The camera is placed inside the world. The world can slide around in the scene. Because the camera is a node, you can use actions—and even physics—to move the camera. Then, in a post-processing step, you reposition the world node in the scene so that the camera node is centered on the scene, as shown in Figure 7-3. The world is placed in the scene so that the character is centered. Then, the character is moved around inside the world. Finally, a post-processing step repositions the world so that the character is centered again.

Figure 7-3  The world is moved inside the scene

Here are the steps for this implementation:

  1. Place the scene’s anchor point at the center of the scene.

    self.anchorPoint = CGPointMake (0.5,0.5);
  2. Use a world node to represent the scrolling world.

    SKNode *myWorld = [SKNode node];
    [self addChild:myWorld];

    The children of the world node are sprite nodes (or other nodes) that represent the game’s content. (Code not shown).

  3. Use a node inside the world to represent the camera.

    SKNode *camera = [SKNode node];
    camera.name = @"camera";
    [myWorld addChild:camera];
  4. Use the didSimulatePhysics method to center the scene on the camera.

    - (void)didSimulatePhysics
    {
        [self centerOnNode: [self childNodeWithName: @"//camera"]];
    }
     
    - (void) centerOnNode: (SKNode *) node
    {
        CGPoint cameraPositionInScene = [node.scene convertPoint:node.position fromNode:node.parent];
        node.parent.position = CGPointMake(node.parent.position.x - cameraPositionInScene.x,                                       node.parent.position.y - cameraPositionInScene.y);
    }

    The centerOnNode: method converts the camera’s current position into scene coordinates, then subtracts those coordinates from the world’s position to slide the character to the (0,0) position.

Example: Adding a Debugging Overlay

When you are developing a game using Sprite Kit, it is helpful to show live visual debugging information about what’s happening in the scene. For example, any of the following information might be useful when debugging your game:

  • Artificial intelligence decisions by characters in the scene

  • Locations in the world that trigger scripted actions

  • Physics information such as gravity, other forces, or even the size of physics bodies

Shape and label nodes are particularly useful for annotating the behavior of your game.

To add a debug overlay, the best approach is to use a single node to represent the overlay and add it to the scene. All of the debugging information is represented by nodes that are descendants of this node. You place this node in the scene with a z coordinate that places it above all other scene content. The debug node may be, but does not have to be, a direct child of the scene. For example, in a scrolling world, the information you are placing in the overlay might be tied to world coordinates instead of scene coordinates.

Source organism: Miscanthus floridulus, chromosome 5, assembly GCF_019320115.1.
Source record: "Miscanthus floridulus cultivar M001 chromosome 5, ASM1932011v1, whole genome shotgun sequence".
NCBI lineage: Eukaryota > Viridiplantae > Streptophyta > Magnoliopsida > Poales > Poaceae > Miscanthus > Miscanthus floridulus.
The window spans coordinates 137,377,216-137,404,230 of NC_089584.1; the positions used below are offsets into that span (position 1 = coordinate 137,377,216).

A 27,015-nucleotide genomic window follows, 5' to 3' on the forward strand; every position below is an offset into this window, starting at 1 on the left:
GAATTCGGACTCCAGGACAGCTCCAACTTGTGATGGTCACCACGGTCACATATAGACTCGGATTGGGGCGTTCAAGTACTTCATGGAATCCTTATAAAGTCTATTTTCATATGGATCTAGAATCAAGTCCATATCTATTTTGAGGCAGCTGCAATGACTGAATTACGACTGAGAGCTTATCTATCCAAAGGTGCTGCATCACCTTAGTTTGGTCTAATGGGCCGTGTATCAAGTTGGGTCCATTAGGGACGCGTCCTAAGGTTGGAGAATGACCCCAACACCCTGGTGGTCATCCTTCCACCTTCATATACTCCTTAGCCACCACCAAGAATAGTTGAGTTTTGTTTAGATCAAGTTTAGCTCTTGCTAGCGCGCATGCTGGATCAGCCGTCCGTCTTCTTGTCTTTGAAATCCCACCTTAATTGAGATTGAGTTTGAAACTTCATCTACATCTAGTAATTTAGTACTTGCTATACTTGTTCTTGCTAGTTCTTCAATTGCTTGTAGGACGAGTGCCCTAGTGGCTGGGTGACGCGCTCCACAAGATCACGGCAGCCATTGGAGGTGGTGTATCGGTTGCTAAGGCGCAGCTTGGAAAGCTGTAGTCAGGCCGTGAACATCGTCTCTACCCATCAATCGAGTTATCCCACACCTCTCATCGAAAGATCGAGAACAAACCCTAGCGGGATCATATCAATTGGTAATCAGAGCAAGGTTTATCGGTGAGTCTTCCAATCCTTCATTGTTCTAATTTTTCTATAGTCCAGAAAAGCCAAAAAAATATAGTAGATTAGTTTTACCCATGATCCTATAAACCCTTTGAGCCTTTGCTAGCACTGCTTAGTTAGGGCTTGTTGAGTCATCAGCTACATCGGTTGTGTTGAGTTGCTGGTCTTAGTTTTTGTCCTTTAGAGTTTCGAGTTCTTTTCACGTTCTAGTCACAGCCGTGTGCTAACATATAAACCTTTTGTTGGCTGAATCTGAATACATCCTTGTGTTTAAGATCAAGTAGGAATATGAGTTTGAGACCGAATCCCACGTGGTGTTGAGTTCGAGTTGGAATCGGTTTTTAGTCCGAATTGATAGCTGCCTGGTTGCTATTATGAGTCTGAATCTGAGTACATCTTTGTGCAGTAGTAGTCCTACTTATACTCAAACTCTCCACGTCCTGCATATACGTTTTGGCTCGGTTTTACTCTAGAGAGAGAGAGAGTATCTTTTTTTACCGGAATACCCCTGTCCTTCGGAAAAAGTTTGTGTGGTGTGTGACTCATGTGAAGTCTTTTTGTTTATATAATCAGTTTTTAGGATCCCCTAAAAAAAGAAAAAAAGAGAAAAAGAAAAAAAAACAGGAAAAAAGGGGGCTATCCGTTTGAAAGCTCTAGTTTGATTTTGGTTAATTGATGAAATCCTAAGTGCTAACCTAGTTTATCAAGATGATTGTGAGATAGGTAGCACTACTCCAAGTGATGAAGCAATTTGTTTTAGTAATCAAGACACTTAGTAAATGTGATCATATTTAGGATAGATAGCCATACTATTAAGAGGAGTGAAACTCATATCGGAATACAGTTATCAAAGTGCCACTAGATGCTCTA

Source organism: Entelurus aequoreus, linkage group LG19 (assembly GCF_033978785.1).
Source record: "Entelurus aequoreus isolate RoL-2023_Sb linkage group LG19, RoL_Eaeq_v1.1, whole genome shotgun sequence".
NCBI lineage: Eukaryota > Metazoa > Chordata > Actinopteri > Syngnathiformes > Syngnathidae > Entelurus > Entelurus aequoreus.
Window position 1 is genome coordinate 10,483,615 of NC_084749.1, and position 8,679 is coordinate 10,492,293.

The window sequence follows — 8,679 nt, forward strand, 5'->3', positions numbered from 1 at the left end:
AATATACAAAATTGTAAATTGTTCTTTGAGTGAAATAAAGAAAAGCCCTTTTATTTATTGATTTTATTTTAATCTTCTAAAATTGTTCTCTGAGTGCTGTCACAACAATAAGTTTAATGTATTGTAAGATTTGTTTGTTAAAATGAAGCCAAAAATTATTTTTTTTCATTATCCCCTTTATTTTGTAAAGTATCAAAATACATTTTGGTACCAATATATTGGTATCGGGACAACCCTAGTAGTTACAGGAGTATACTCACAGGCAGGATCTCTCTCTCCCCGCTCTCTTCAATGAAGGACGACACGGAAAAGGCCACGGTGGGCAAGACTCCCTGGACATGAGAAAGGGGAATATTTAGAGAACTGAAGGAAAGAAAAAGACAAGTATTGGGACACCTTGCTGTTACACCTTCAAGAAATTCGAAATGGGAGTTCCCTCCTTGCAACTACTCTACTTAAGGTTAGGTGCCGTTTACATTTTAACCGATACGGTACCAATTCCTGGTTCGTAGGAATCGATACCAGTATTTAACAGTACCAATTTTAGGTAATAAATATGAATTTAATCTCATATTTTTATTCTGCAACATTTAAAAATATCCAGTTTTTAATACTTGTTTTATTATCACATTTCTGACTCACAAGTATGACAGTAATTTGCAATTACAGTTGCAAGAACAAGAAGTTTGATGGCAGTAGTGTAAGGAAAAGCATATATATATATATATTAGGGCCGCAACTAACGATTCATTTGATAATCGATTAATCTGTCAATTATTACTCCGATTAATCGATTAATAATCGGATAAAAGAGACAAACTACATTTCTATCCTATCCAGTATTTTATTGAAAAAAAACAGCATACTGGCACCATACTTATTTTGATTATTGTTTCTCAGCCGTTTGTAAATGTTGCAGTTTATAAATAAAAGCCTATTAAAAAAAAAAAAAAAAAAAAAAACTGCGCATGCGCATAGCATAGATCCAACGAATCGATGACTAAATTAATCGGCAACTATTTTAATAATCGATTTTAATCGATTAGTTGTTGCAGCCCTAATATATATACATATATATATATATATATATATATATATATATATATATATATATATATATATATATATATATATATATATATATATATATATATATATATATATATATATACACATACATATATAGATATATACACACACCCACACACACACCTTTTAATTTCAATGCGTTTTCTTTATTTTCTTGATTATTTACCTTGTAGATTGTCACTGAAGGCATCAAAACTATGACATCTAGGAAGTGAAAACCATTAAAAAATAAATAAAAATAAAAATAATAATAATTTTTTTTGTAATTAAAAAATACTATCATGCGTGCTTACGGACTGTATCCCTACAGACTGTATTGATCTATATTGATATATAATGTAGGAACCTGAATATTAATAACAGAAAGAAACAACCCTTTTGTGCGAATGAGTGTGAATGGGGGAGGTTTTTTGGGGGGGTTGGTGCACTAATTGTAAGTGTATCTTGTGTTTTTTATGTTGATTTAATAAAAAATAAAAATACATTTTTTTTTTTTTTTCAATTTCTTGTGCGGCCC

Before the scene starts processing a frame, you remove this node from the scene and then remove its children. The assumption is that the debugging information needs to be updated every frame. After the scene simulates physics, the node is added back into the scene and its contents are regenerated.

  1. Create a property for the debugging node in the scene class and initialize it when the scene is first presented.

    @property (SKNode *) debugOverlay;
     
    self.debugOverlay = [SKNode node];
    [self addChild:self.debugOverlay];
  2. Remove the node before actions are processed.

    - (void)update:(NSTimeInterval)currentTime
    {
        [self.debugOverlay removeFromParent];
        [self.debugOverlay removeAllChildren];
    }
  3. Add the node after the scene is processed.

    - (void)didSimulatePhysics
    {
        [self addChild:self.debugOverlay];
        // add code to create and add debugging images to the debug node.
        // This example displays a gravity vector.
        SKShapeNode *gravityLine = [[SKShapeNode alloc] init];
        gravityLine.position = CGPointMake (200,200);
     
        CGMutablePathRef path = CGPathCreateMutable();
        CGPathMoveToPoint(path, NULL, 0.0, 0.0);
        CGPathAddLineToPoint(path, 0, self.physicsWorld.gravity.x*10, self.physicsWorld.gravity.y*10);
        CGPathCloseSubpath(path);
        gravityLine.path = path;
        CGPathRelease(path);
     
        [self.debugOverlay addChild: gravityLine]; }

Example: Replicating Information in the Scene

Replicating information in the tree is similar to the techniques used to add a debugging overlay. When you pre-process the scene, you remove the stale copies of the nodes from the tree. Then, during post-processing, you copy the nodes from one part of the tree to another. You use copies of the nodes because each node can have only one parent.

In some cases, you only need to update a small amount of information in each frame. In this case, constantly adding, removing, and copying nodes could be costly. Instead, make the copies once, and then use your post-processing step to update the important properties.

copyNode.position = originalNode.position;